Does Your Ad Agency Get Its Marketing Right?

Getting It Right 

Here’s a look at some agencies that get their business development marketing right care of a request from Todd Foutz of Virgina’s NDP agency.He asked me if I could point to advertising agencies that looked like they had their business development act together. This post attempts to answer Todd’s question via some smart examples and asks you “Does your ad agency get its marketing right?”

I told Todd that I could take a good look at and report on what is visible to the world, but could not comment on marketing that is not visible – read that as being 1:1 agency to client prospect direct marketing.

A quick bit of biz dev history.

When I returned from Saatchi & Saatchi London to New York, I was tasked with running business development across our North American offices. Early on, I happened to meet with Jon Bond of the hot agency Kirshenbaum Bond + Partners. KB had some small accounts like BMW, Citi and Victoria’s Secret. I asked him what the agency did for new business marketing. He said, “I never know what works so, we do everything.” I got it. But, that was in 1994 before time chewing digital marketing and its tracking capabilities. Today’s advertising agency cannot do everything. There is simply too much everything. So, I’ll lead with one point: focus. Work on doing just one or two marketing programs right. If they don’t work (after you’ve given them time), adjust or move on.

Not Visible

As you might expect, I cannot see agency to client direct communications (except for what my clients do and I’ll keep that confidential). It is unfortunate that I can’t see what everyone is doing since direct contact should be a key element of any agency’s outbound marketing and it would be very cool to be able to have a look.

That said, this is what I do know:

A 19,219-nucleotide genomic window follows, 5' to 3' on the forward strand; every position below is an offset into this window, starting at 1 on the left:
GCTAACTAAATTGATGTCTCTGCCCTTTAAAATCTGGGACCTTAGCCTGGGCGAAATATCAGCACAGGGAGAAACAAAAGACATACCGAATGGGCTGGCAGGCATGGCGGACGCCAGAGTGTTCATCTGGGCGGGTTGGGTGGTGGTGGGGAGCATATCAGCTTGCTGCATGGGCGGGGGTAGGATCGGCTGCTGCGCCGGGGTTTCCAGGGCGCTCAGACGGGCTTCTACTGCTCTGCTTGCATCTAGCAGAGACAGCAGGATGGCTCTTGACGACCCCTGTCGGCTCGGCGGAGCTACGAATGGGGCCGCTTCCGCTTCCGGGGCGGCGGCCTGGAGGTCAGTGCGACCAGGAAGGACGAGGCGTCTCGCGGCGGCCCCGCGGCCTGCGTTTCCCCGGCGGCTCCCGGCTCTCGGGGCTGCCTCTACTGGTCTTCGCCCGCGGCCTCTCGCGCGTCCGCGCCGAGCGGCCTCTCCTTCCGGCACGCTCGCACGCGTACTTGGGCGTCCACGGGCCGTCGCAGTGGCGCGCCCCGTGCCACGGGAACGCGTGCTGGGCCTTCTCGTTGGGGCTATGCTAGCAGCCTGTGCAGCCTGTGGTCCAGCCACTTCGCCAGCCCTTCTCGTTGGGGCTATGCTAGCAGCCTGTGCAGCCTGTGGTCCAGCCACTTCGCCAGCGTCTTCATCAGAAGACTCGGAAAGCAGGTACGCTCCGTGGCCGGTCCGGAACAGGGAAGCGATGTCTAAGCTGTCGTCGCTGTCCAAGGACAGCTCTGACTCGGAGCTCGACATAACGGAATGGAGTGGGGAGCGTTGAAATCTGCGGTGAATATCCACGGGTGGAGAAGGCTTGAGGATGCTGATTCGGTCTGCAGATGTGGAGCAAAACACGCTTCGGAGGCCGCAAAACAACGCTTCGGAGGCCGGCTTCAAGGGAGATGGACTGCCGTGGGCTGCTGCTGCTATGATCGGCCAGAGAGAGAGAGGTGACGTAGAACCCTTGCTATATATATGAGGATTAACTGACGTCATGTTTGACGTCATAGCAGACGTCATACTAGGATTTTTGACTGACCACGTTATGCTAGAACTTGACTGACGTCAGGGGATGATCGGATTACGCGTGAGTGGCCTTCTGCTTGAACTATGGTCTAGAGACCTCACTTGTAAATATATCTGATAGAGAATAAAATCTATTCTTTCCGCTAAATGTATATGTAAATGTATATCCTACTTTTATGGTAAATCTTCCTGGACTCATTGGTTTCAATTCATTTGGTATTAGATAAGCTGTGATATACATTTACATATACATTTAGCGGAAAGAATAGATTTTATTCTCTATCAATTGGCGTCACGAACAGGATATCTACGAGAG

I’ve discussed that there are three primary ways that agencies drive leads. These include the all-mighty referral (an unmanaged default for way too many agencies), inbound searches (i.e. SEO and content marketing) and via direct outbound.

Outbound, which used to be called sales (OK, still is), has been revved up in recent years via the “new” idea of Account-Based Marketing. This means that an agency utilizes a very strategic managed approach to capture the attention of a prospective client.

Most agencies do direct outreach (possibly too much, too often or much worse, very poorly done). As I am sure you know, there is a great deal of client marketing research that supports the fact that all sorts of agencies hammer prospective clients all day long. It is a barrage that makes it difficult for most agencies to get noticed. To this point,  Atlanta’s digital agency Cardinal has a very smart / strategic video on their website where they show one of their clients talking about how many times they get hit up by Cardinal’s competitive agencies – and are not interested in switching.

So, to hammer my point… outbound marketing is critical to agency success. However, poorly delivered outbound does not work, full stop. Super compelling well-targeted insights will break through the clutter to get the attention of the clients you want.

Good news for agencies: most of their agency competitors do not have a clue about how to look and sound trully attractive.

Bad news: these unattractive agencies that hammer clients without any productive, interesting sales pitch or all-important relevant insights help ruin communications for the agencies that actually have their marketing shit together.

Some Agency Biz Dev Research

Here is some ad agency marketing research on what agencies do from the 2016 RSW/US New Year Outlook survey. The survey was completed by both marketers and agency leaders.

As RSW/US says: Of the Agencies responding to this survey, 90% provided feedback on the tools they use to grow their business. … In summary new business development tools ranked in order as follows:

Social media: 62%

Email: 60%

Phone calls: 52%

Blogging: 50%